Their investigation eventually led to Porter's release and the imprisonment of another man, Alstory Simon, who confessed to the crime.
There's just one problem; Simon's confession was coerced, and the state had the right man all along.
8. "Prophet's Prey"
A Showtime original documentary, "Prophet's Prey" tells the story of Fundamentalist Church of Latter Day Saints' leader Warren Jeffs and his many abuses against his followers, from child molestation to murder.
From prison, he continues to run the cult-like religious group, whose members practice plural marriage, home-school their children and turn over all their earnings and belongings to the church, a multi-million dollar entity.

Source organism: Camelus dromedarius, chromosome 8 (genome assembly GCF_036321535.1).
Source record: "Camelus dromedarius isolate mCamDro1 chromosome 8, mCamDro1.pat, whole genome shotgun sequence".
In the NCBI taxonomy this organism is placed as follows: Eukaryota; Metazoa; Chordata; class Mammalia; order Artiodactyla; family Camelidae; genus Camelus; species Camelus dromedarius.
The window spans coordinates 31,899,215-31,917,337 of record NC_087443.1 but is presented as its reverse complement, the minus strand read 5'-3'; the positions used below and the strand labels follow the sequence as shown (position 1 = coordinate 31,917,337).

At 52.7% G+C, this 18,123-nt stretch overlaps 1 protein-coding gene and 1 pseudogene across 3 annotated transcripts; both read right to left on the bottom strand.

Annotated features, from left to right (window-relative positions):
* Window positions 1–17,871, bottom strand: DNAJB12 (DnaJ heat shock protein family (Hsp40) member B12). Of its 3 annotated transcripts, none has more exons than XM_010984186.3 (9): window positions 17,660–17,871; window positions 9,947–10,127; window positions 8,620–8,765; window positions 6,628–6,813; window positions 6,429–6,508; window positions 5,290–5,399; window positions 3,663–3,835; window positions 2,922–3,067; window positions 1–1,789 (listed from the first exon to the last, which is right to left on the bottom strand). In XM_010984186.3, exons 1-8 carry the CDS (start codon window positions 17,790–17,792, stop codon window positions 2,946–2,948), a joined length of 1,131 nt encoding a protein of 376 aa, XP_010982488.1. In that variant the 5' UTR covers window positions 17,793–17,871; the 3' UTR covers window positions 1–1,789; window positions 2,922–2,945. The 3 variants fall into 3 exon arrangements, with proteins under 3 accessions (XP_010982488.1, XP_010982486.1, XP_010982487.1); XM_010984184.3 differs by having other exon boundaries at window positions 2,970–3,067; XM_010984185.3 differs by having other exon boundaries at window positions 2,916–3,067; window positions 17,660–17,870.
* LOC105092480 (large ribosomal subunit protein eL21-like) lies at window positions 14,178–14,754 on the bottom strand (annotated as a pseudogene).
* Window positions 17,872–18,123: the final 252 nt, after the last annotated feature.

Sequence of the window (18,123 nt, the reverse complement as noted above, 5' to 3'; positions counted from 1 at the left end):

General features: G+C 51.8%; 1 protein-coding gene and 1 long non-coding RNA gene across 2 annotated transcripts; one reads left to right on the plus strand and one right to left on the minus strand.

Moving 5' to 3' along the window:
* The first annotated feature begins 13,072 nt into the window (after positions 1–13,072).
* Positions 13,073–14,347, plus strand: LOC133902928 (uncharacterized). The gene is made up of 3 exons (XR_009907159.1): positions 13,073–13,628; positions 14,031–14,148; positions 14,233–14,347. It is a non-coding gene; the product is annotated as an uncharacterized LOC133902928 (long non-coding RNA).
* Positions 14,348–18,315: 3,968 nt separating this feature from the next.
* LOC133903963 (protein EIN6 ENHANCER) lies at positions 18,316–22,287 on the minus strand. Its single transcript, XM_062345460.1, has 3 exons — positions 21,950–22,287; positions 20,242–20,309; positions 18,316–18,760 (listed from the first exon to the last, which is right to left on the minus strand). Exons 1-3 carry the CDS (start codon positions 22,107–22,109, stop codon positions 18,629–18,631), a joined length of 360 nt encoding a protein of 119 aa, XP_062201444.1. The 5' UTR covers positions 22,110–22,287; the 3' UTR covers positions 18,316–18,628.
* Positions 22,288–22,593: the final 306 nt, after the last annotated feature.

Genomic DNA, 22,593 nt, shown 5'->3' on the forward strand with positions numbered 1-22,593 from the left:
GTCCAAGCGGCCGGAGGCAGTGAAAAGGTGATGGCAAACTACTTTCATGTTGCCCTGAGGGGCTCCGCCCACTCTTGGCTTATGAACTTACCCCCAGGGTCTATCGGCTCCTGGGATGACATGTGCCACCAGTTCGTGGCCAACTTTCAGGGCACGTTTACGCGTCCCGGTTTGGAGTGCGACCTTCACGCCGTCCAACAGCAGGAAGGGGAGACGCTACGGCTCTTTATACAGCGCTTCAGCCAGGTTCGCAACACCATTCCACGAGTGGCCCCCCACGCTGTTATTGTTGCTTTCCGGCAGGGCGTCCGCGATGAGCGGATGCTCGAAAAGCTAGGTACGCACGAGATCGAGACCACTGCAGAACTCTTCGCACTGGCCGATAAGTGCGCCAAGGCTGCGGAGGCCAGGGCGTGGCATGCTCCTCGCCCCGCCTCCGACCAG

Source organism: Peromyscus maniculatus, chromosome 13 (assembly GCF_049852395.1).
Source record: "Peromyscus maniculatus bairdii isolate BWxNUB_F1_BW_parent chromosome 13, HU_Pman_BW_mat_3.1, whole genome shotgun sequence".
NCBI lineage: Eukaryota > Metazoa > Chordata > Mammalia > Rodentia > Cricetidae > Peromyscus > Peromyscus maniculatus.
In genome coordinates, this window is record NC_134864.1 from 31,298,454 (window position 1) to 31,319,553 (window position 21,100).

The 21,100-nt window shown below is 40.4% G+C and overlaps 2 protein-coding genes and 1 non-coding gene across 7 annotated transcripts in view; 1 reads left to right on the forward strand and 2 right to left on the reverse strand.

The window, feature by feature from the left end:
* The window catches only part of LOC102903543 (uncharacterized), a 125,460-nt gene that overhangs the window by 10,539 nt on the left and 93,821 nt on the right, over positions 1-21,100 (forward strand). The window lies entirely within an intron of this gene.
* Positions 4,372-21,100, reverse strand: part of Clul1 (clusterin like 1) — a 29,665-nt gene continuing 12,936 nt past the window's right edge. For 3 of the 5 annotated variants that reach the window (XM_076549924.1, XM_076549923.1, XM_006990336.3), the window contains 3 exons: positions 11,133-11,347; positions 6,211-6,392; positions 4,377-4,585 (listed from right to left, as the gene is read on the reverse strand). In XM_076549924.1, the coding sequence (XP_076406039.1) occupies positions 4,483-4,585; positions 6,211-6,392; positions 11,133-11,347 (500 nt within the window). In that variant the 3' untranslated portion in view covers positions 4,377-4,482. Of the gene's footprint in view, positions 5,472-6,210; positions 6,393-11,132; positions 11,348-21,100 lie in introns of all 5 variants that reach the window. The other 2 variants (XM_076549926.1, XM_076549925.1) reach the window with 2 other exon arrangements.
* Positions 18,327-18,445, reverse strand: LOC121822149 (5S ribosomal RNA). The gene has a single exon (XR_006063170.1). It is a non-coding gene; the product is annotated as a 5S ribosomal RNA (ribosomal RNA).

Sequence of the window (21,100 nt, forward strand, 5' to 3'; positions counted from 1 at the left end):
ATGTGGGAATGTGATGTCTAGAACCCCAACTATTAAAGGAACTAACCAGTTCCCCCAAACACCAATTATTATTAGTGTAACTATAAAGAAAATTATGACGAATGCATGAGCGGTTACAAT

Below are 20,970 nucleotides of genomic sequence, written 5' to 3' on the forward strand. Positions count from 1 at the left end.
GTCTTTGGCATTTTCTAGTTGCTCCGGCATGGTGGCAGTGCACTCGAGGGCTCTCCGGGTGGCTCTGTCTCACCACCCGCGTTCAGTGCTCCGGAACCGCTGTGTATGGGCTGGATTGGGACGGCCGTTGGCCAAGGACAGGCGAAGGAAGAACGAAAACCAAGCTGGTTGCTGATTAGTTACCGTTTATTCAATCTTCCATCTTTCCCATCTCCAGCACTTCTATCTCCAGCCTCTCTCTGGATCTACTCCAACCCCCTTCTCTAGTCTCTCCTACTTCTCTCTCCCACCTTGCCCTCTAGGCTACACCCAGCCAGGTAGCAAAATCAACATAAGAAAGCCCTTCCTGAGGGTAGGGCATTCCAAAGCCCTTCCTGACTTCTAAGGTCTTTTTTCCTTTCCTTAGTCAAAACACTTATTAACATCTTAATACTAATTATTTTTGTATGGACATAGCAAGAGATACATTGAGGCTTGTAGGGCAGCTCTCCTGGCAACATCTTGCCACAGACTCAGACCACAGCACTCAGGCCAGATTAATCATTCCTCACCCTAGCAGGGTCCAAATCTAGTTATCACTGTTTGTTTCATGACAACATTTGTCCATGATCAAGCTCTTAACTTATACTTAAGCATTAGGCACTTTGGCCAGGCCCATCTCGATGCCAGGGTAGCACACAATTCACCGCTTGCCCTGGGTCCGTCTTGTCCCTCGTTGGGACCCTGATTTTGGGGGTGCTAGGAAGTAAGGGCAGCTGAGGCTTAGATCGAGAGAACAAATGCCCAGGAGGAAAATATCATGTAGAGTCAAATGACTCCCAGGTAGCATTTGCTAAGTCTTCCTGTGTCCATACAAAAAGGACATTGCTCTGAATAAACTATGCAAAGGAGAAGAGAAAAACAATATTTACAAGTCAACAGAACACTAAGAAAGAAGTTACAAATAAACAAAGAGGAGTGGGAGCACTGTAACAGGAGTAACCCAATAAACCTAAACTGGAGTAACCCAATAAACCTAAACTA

9. "Thought Crimes: The Case Of The Cannibal Cop"
This HBO documentary by young filmmaker Erin Lee Carr tells the story of Gilberto Valle, an NYPD officer who made splashy national headlines in 2013 after he was convicted of conspiring to kidnap women. Oh, and eat them.
Quickly dubbed "The Cannibal Cop" by the tabloids, Valle insisted that his crimes, consisting partly of deeply disturbing postings and conversations on online fetish sites, was all just fantasy, raising questions about the line between thinking about a crime and actually intending to commit one.
10. "Central Park Five"
Filmmaker Ken Burns revisits the infamous 1989 "Central Park" jogger case, in which five black and Hispanic teenagers were coerced by police and wrongfully convicted of raping a white woman and leaving her for dead.